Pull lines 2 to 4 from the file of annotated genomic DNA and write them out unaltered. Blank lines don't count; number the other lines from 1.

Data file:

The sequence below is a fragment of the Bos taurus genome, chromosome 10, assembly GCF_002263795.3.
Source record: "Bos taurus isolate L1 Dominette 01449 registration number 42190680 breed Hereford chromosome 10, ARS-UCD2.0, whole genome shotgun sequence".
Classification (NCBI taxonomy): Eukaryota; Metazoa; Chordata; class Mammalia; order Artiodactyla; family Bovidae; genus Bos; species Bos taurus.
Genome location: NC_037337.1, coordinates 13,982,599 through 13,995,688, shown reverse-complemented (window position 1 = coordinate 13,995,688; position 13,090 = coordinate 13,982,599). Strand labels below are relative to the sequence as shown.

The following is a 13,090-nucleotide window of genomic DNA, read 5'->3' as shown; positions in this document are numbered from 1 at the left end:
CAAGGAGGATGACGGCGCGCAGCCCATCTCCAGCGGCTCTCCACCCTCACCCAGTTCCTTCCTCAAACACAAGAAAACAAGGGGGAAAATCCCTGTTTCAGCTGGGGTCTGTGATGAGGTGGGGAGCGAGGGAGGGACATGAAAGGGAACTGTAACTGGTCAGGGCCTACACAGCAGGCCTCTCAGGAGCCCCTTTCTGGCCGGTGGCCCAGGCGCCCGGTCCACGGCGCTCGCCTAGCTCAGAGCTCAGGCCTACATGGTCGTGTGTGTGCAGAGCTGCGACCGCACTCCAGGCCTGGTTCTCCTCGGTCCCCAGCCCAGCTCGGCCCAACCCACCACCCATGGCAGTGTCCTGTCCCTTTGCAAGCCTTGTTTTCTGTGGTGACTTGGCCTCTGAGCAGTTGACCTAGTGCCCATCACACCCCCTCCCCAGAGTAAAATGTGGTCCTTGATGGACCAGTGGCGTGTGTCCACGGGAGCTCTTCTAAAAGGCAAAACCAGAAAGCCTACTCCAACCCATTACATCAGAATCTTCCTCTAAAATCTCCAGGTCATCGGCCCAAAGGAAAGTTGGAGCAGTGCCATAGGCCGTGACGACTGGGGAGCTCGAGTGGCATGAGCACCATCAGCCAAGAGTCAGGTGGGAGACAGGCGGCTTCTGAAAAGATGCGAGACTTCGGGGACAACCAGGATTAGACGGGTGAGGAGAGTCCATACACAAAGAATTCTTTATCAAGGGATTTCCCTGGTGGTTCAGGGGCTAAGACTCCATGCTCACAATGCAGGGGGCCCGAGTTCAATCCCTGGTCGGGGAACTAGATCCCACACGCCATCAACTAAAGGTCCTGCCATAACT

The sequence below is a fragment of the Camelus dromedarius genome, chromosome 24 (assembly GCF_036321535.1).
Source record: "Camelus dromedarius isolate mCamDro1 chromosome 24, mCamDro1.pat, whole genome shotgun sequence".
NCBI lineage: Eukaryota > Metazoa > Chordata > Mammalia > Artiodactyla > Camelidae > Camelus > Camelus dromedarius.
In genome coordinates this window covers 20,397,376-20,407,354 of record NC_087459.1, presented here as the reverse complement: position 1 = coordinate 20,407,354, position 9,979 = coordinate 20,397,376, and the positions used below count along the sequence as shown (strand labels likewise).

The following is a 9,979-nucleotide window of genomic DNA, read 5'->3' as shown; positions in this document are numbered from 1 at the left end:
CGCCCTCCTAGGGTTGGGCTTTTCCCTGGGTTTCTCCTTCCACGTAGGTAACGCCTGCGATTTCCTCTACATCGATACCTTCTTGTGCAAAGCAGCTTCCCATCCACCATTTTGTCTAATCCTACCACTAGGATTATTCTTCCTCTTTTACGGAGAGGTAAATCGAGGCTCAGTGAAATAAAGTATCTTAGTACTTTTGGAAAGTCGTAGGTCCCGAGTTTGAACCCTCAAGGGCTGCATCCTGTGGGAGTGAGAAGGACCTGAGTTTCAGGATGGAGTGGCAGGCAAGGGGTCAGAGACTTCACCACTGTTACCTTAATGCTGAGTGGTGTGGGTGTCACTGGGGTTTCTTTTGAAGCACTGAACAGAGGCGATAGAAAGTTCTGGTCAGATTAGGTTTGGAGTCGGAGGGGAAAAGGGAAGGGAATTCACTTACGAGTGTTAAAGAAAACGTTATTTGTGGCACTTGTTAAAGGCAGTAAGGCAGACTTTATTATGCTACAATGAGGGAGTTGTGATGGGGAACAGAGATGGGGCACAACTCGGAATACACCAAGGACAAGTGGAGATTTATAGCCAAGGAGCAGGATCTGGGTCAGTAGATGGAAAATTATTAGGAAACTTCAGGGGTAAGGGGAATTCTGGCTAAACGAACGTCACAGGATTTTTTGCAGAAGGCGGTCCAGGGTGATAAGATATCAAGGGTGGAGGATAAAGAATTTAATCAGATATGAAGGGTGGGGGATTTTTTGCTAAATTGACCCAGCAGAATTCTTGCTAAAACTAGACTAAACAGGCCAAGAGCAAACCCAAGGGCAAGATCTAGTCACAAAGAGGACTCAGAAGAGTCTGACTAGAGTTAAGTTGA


Source record: "Bos taurus isolate L1 Dominette 01449 registration number 42190680 breed Hereford chromosome 10, ARS-UCD2.0, whole genome shotgun sequence".
Classification (NCBI taxonomy): Eukaryota; Metazoa; Chordata; class Mammalia; order Artiodactyla; family Bovidae; genus Bos; species Bos taurus.
Genome location: NC_037337.1, coordinates 13,982,599 through 13,995,688, shown reverse-complemented (window position 1 = coordinate 13,995,688; position 13,090 = coordinate 13,982,599). Strand labels below are relative to the sequence as shown.